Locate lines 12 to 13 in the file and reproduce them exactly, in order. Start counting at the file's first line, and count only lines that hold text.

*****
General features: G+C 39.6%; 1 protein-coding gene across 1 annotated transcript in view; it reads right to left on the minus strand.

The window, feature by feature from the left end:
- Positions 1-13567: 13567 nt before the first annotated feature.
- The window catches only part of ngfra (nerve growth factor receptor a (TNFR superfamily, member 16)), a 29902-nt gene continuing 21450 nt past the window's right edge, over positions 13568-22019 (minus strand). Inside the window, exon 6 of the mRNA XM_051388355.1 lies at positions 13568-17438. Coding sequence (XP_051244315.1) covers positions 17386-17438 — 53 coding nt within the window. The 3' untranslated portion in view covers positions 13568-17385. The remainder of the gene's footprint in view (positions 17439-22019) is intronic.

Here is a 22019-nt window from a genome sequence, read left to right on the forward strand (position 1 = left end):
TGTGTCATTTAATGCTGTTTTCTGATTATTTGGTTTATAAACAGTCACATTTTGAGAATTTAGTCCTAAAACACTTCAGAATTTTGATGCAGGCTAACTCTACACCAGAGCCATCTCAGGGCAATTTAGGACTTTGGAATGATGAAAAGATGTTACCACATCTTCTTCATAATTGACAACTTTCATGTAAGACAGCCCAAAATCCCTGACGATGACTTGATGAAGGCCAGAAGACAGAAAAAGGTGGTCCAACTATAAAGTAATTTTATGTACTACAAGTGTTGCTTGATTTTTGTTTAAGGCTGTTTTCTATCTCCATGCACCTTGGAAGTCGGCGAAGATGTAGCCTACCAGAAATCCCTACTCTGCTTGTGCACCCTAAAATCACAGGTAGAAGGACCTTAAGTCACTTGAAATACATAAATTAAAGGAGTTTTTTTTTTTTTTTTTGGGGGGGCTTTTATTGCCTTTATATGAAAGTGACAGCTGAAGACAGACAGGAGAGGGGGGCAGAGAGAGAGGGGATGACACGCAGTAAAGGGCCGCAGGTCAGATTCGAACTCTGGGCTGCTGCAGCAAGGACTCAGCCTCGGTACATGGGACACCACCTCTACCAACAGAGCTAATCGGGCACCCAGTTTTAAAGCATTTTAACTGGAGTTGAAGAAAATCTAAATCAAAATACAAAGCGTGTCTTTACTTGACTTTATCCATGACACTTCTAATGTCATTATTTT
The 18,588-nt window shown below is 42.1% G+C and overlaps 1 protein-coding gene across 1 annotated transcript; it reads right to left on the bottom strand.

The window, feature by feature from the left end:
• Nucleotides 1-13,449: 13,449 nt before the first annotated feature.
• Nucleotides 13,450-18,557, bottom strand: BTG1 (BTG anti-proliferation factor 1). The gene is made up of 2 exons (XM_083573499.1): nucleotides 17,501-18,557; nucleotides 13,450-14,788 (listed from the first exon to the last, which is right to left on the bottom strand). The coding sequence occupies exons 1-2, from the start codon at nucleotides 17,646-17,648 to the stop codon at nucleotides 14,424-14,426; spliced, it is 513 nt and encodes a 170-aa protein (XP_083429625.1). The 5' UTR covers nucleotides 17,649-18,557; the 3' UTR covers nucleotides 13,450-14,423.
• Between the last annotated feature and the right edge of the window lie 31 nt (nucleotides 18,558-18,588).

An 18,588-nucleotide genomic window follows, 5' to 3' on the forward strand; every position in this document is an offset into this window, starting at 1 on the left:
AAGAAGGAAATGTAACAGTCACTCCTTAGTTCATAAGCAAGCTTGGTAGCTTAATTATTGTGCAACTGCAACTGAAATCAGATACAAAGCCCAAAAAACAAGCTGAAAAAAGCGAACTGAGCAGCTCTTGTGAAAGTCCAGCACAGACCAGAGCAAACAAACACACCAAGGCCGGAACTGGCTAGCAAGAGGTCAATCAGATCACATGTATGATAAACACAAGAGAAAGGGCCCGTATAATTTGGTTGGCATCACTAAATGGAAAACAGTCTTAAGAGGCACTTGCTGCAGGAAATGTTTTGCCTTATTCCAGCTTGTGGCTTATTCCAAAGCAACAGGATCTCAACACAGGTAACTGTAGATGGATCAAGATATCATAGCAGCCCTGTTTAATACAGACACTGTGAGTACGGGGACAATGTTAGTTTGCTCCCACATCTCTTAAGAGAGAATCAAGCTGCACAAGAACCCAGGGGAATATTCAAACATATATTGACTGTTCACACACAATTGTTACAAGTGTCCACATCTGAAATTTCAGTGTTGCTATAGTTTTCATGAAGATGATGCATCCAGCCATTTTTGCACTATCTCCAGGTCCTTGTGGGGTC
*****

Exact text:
An 18,588-nucleotide genomic window follows, 5' to 3' on the forward strand; every position in this document is an offset into this window, starting at 1 on the left:
AAGAAGGAAATGTAACAGTCACTCCTTAGTTCATAAGCAAGCTTGGTAGCTTAATTATTGTGCAACTGCAACTGAAATCAGATACAAAGCCCAAAAAACAAGCTGAAAAAAGCGAACTGAGCAGCTCTTGTGAAAGTCCAGCACAGACCAGAGCAAACAAACACACCAAGGCCGGAACTGGCTAGCAAGAGGTCAATCAGATCACATGTATGATAAACACAAGAGAAAGGGCCCGTATAATTTGGTTGGCATCACTAAATGGAAAACAGTCTTAAGAGGCACTTGCTGCAGGAAATGTTTTGCCTTATTCCAGCTTGTGGCTTATTCCAAAGCAACAGGATCTCAACACAGGTAACTGTAGATGGATCAAGATATCATAGCAGCCCTGTTTAATACAGACACTGTGAGTACGGGGACAATGTTAGTTTGCTCCCACATCTCTTAAGAGAGAATCAAGCTGCACAAGAACCCAGGGGAATATTCAAACATATATTGACTGTTCACACACAATTGTTACAAGTGTCCACATCTGAAATTTCAGTGTTGCTATAGTTTTCATGAAGATGATGCATCCAGCCATTTTTGCACTATCTCCAGGTCCTTGTGGGGTC